THE ATTACHMENT STYLES: AN INTRODUCTION

I wanted to reintroduce this chart for those of you who are new to my work.

The Attachment Styles is the core framework that my work extends from.

The theory was created by the joint work of John Bowlby and Mary Ainsworth.

Essentially, the attachment styles developed based on how we were emotionally responded to and comforted by our primary caregivers as a child.

Some research also shows that our first romantic relationship can greatly impact our feelings of safety and trust in our later adult relationships.

As you look through the 4 attachment styles on the chart below, I invite you to think of them more on a spectrum.

We can be mostly secure and still have some anxious or avoidant tendencies.

We can be mostly anxious and still have some areas where we feel very secure.

Our attachment style is absolutely influenced and affected by our choice in partner.

If we are in a relationship with someone who is not willing to comfort us in our times of deep distress, we will naturally feel more anxious and clingy.

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If we are in a relationship with someone who comes to us for all of their emotional needs, we may feel more avoidant.

The key to having the knowledge of the attachment styles work in our favor is by bringing a deep awareness to them.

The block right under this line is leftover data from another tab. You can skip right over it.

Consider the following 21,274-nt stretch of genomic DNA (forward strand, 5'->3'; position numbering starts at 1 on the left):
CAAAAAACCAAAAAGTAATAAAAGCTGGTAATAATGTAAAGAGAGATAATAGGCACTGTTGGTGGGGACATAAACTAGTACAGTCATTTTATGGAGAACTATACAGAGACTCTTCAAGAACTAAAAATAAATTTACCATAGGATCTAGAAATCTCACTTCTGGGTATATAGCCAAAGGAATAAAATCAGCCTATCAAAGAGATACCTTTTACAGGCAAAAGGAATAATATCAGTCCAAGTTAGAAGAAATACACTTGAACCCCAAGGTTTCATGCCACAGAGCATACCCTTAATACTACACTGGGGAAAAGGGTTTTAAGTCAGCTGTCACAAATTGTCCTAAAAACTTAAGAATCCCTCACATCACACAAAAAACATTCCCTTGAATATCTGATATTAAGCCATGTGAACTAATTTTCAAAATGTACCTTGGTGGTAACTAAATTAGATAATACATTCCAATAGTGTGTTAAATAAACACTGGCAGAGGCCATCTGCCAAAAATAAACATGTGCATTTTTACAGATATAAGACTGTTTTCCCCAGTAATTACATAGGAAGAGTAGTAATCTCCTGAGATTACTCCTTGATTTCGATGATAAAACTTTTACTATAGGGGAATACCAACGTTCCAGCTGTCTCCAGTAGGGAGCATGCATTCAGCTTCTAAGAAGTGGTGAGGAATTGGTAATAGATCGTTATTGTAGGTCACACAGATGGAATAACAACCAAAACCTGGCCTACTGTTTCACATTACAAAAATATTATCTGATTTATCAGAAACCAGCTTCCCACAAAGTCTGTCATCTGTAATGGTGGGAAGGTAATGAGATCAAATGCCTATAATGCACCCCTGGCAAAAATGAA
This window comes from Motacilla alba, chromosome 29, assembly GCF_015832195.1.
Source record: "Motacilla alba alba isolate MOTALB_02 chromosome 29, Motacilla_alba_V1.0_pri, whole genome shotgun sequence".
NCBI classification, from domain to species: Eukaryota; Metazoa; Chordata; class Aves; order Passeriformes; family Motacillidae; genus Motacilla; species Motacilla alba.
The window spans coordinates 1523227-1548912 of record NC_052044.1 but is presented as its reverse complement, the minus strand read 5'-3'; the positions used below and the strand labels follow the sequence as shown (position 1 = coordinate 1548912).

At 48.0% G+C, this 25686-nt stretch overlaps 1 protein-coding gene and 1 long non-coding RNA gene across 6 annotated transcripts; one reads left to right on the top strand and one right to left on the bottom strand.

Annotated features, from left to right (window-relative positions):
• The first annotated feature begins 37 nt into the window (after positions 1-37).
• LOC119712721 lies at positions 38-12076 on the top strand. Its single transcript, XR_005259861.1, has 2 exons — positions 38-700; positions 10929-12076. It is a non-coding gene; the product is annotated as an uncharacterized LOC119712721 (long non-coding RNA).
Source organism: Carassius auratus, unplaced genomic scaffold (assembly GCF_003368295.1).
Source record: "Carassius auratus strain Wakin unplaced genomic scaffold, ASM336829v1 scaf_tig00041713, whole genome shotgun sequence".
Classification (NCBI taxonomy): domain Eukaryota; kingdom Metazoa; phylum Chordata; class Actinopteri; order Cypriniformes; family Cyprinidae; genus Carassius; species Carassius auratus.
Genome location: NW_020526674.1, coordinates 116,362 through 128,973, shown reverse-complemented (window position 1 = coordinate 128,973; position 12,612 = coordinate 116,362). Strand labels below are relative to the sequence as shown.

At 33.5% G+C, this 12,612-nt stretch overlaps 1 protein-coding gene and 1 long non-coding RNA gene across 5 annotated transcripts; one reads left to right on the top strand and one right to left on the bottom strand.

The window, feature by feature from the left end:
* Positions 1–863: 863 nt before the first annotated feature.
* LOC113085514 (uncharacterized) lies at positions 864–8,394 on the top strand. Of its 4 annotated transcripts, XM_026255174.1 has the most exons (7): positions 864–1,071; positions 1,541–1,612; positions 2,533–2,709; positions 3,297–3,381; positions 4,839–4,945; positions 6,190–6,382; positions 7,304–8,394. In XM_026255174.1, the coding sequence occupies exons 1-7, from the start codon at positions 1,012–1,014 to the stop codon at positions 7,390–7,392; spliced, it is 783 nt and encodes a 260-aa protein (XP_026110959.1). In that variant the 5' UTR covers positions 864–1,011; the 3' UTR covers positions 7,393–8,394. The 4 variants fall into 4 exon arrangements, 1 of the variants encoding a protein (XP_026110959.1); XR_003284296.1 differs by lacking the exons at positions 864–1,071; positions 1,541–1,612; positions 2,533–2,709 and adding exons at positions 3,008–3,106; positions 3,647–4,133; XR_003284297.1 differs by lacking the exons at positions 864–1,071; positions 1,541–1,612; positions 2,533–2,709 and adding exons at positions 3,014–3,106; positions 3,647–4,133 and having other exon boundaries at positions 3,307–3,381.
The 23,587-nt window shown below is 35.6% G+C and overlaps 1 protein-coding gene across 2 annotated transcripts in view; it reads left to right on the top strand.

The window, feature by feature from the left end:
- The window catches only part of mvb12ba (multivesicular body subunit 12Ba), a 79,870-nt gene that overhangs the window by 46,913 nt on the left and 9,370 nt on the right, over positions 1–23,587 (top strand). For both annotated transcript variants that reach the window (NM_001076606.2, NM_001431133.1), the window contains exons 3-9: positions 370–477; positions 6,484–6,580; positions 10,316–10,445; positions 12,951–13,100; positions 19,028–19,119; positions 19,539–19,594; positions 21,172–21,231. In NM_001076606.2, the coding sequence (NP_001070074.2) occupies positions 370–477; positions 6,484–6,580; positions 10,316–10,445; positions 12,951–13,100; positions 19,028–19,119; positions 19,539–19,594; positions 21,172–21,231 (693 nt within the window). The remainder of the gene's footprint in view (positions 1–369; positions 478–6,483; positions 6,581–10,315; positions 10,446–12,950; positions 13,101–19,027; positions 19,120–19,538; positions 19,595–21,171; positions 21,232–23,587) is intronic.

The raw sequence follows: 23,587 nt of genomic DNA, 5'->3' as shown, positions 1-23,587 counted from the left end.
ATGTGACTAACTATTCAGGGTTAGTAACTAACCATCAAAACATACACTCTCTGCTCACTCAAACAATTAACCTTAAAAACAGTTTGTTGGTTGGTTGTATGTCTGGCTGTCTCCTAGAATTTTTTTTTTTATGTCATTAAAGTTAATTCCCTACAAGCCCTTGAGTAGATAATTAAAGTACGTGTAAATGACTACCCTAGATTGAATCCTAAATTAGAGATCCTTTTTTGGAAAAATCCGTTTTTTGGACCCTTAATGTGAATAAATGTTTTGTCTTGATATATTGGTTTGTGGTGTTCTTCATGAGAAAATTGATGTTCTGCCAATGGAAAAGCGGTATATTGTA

It’s also by choosing to call ourselves out when we act in ways that pushes our partner away or dismisses their valid needs.

We are wired for (healthy) dependency.

This is not the same as co-dependency.

We are wired to turn to someone we love in moments of distress so that we can feel more regulated.

This repeated act of receiving comfort actually helps us develop a healthy internal regulating system so that we can then regulate ourselves.

A lot of people think that this co-dependency .. but it is not.

Some people are already partnered up with someone who is actually (regulating them) without their awareness .. and so they don’t understand.

It‘s even harder to understand this need to depend in healthy ways because it so counterintuitive to what we are often taught.

What comes up for you as you look at the chart?

Has your attachment style changed at all over time?

In what ways can you begin to express your needs in order to help you move towards a more secure attachment with those you love?

With love,

Silvy



Silvy Khoucasian

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